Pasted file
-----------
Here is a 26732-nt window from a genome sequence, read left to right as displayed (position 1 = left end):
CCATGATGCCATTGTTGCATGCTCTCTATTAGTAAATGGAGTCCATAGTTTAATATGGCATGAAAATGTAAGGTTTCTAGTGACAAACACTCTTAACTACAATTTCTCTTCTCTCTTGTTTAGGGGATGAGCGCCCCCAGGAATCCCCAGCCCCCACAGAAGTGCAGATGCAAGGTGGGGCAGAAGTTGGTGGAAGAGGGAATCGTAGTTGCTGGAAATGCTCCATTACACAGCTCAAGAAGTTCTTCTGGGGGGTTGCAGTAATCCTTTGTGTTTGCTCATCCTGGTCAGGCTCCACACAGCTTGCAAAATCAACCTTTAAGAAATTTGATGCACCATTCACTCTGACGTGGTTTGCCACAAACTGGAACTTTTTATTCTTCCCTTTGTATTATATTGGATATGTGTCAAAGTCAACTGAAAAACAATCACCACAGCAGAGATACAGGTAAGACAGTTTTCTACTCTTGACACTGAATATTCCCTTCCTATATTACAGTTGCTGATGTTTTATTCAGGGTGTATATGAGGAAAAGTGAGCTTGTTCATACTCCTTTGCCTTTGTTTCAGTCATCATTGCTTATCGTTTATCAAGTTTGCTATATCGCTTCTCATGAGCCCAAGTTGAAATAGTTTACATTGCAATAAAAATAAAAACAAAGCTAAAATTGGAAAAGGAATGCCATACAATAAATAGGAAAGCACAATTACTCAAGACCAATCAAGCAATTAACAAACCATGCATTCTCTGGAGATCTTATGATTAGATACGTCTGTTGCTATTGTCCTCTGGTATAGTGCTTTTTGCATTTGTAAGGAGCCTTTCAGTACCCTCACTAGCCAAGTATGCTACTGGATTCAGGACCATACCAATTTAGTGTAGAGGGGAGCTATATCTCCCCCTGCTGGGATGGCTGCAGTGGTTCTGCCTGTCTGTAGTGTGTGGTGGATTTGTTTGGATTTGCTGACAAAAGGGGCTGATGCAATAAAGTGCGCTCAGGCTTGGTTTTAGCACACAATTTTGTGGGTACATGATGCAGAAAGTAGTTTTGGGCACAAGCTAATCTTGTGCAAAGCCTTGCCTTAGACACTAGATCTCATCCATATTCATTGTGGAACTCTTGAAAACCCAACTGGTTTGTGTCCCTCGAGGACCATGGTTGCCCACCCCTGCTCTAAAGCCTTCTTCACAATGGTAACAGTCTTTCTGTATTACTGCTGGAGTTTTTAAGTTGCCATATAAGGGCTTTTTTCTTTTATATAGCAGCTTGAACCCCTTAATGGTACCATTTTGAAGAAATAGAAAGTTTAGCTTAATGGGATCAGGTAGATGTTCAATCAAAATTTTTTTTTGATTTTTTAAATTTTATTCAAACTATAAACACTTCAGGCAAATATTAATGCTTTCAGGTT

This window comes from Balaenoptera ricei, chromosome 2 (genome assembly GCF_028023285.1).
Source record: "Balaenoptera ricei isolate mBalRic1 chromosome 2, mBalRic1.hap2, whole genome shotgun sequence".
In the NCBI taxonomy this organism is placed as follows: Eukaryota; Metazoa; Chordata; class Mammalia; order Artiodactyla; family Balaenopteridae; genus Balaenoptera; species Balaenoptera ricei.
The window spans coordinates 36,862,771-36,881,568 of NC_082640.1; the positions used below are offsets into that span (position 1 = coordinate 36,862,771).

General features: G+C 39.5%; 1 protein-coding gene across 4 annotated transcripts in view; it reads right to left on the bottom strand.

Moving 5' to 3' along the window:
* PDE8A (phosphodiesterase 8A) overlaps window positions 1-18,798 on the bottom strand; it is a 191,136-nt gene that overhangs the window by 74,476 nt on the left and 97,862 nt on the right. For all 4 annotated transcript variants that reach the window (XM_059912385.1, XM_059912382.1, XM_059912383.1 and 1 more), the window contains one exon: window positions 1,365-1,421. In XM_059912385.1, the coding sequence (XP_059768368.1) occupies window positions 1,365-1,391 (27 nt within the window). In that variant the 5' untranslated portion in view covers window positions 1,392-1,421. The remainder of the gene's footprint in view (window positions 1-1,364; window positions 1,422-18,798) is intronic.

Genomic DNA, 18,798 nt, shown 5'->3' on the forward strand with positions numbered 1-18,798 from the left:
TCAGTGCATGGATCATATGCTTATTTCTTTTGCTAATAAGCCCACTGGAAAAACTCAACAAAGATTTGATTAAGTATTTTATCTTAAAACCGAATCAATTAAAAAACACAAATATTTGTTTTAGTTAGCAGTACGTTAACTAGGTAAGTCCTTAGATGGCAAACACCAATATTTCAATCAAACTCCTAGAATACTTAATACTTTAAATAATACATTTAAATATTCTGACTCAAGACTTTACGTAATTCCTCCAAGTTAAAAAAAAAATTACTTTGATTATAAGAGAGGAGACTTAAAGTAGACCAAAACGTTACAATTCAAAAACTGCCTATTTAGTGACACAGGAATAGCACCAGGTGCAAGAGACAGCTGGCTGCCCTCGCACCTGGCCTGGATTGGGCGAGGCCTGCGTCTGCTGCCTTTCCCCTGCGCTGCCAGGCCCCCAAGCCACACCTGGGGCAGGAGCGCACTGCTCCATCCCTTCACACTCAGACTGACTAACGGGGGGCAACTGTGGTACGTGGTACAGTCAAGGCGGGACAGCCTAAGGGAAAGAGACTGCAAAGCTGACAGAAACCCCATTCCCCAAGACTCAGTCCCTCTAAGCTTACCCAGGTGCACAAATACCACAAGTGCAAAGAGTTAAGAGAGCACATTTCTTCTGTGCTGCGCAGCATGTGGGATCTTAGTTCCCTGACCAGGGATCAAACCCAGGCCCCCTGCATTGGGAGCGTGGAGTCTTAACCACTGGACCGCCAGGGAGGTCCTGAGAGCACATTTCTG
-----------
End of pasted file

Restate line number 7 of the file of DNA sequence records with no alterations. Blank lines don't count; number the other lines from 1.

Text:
General features: G+C 39.5%; 1 protein-coding gene across 4 annotated transcripts in view; it reads right to left on the bottom strand.